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British Columbia’s chances of getting the upper hand over Alberta and the federal government with regard to the Trans Mountain pipeline expansion are uncertain, according to lawyers and other legal professionals interviewed by the Canadian Press.
One expert, the chair of natural resources law at the University of Calgary, Nigel Bankes, said that British Columbia’s Court of Appeals will likely reject the provincial government’s proposed legislation on the transportation of heavy oil through its territory because "All rhetoric, all the public announcements, all the announcements from the premier and the relevant ministers make it clear that this legislation is actually directed at Trans Mountain," and Trans Mountain is a federally approved project.
A U.S. law professor, Bruce Ryder, disagrees, however, saying that the B.C. draft legislation targets all heavy oil shipments across B.C. territory, and there is support for it in past decisions by the provincial Supreme Court. On the other hand, Ryder sees problems with the proposed permitting regime for heavy oil shipments in British Columbia.
The procedure of issuing these permits—which clearly aims to cancel the Trans Mountain expansion—could be interpreted as an attempt by B.C. to block federal projects, and this, Ryder told the Canadian Press, would be unconstitutional.
A third expert, the vice dean of the University of Ottawa law faculty, Carissima Mathen, is straightforward: in her opinion: the B.C. proposal is clearly in conflict with federal law.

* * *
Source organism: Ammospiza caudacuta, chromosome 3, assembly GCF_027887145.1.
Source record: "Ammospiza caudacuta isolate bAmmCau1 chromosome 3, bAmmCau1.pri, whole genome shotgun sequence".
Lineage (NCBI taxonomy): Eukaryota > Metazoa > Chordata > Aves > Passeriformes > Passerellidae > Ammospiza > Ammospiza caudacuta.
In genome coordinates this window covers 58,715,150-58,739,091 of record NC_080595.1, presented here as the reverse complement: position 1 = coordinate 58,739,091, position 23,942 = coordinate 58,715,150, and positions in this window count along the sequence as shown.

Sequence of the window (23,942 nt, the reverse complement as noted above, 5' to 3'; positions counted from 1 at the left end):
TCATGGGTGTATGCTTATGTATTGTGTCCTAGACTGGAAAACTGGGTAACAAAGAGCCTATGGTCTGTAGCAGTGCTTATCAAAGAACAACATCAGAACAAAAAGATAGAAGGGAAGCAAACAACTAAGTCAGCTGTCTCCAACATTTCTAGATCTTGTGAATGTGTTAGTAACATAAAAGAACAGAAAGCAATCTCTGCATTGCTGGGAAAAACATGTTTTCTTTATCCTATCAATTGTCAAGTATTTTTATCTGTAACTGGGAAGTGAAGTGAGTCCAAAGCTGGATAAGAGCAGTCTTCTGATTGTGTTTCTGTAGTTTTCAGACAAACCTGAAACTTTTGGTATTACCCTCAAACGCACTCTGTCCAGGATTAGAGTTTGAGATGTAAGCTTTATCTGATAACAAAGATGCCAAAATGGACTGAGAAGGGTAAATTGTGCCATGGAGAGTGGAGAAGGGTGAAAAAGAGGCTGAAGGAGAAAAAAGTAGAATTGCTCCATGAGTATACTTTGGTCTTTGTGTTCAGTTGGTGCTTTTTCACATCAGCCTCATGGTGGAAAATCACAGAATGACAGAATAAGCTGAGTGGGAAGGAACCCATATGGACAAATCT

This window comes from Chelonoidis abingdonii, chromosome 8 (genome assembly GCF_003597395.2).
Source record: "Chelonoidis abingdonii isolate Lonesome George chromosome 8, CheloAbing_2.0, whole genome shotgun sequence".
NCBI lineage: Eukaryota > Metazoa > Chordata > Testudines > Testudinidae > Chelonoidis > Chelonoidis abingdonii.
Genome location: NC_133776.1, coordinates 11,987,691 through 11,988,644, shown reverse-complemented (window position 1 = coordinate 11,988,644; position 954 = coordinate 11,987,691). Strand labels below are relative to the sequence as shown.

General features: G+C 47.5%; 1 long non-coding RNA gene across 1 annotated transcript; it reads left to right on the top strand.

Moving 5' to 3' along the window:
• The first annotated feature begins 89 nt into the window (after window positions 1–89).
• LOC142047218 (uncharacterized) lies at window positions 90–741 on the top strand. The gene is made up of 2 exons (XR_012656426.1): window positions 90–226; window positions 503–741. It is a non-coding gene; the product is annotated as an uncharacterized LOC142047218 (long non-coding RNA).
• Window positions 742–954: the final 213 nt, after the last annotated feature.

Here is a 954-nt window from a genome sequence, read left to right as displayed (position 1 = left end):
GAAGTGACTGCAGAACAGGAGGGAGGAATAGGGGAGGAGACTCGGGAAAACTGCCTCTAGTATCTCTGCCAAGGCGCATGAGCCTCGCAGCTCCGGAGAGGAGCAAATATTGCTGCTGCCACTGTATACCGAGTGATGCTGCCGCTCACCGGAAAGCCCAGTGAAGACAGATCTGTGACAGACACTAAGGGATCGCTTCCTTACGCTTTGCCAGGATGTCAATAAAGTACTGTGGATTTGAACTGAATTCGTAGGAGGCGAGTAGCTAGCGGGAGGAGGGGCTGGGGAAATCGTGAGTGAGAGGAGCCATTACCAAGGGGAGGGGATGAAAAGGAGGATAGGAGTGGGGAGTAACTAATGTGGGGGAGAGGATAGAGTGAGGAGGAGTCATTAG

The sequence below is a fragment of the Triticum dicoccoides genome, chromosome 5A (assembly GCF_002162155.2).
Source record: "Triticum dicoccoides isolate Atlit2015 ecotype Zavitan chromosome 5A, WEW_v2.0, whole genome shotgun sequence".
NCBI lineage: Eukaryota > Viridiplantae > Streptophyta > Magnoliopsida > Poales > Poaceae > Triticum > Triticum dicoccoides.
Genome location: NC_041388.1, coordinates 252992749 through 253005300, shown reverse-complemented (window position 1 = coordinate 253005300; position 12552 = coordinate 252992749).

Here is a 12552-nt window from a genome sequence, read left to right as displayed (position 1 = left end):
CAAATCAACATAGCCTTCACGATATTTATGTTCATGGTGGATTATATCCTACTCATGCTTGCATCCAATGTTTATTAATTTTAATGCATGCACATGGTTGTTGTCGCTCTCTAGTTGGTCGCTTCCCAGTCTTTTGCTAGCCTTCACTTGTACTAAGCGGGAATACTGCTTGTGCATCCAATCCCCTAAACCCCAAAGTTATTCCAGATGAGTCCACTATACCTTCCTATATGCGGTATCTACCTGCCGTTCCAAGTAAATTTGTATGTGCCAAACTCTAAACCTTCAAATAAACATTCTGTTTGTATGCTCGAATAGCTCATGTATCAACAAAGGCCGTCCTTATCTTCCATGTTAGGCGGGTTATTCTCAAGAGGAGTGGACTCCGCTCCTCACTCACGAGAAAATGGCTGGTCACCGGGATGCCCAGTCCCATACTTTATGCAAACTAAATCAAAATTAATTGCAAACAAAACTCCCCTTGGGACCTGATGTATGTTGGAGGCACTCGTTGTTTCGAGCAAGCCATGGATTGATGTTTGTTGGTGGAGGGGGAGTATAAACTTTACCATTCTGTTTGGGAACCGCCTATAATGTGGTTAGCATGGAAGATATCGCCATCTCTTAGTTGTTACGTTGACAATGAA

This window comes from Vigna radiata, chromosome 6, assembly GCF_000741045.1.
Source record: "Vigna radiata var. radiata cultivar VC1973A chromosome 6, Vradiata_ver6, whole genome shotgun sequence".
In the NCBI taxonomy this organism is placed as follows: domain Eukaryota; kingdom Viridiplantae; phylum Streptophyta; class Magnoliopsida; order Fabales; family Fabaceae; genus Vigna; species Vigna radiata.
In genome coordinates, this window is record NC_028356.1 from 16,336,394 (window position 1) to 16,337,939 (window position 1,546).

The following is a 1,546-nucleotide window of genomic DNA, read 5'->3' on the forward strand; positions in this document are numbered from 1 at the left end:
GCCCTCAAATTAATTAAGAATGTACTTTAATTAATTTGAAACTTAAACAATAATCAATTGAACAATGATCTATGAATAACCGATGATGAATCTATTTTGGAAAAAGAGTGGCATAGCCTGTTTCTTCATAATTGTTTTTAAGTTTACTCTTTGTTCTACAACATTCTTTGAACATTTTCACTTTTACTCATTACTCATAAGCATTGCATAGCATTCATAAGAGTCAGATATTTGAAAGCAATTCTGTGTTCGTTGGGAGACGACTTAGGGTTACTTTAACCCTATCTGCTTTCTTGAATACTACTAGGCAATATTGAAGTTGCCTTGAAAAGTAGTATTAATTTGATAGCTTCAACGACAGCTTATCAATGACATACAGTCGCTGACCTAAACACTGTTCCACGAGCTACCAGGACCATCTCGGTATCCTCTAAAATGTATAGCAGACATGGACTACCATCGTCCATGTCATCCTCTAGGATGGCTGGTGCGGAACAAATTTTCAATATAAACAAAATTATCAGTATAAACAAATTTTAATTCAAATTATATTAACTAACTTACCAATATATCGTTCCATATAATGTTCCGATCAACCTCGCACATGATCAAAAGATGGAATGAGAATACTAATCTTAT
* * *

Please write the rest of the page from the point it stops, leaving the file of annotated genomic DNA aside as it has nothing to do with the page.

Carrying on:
"I haven't seen any argument as to why the federal government doesn't have authority to regulate this interprovincial pipeline the way they have authority over all kinds of other interprovincial undertakings," Mathen said, adding that the legislation might work if it only adds new conditions to the existing terms for shipping heavy oil across B.C.
However, if Ottawa strikes back by approving new legislation that reinforces its jurisdiction over interprovincial projects, it would undermine B.C.’s jurisdiction over the matter.
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Last week, the B.C. government asked the provincial Court of Appeal if the province has the right to require the companies willing to carry heavy oil through B.C. to get permits from the province.
“We have asked the courts to confirm B.C.’s powers within our jurisdiction to defend B.C.’s interests, so that there is clarity for today and for the generations to come,” Premier John Horgan said in a statement after the province submitted a reference question to the B.C. Court of Appeal—the highest court to which the province can send a reference question.
Meanwhile, Kinder Morgan has given Ottawa an ultimatum: make sure the project can go through or we are dropping it. Alberta seems ready to step in and buy the US$5.9-billion expansion project.
By Irina Slav for Oilprice.com
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Irina is a writer for Oilprice.com with over a decade of experience writing on the oil and gas industry.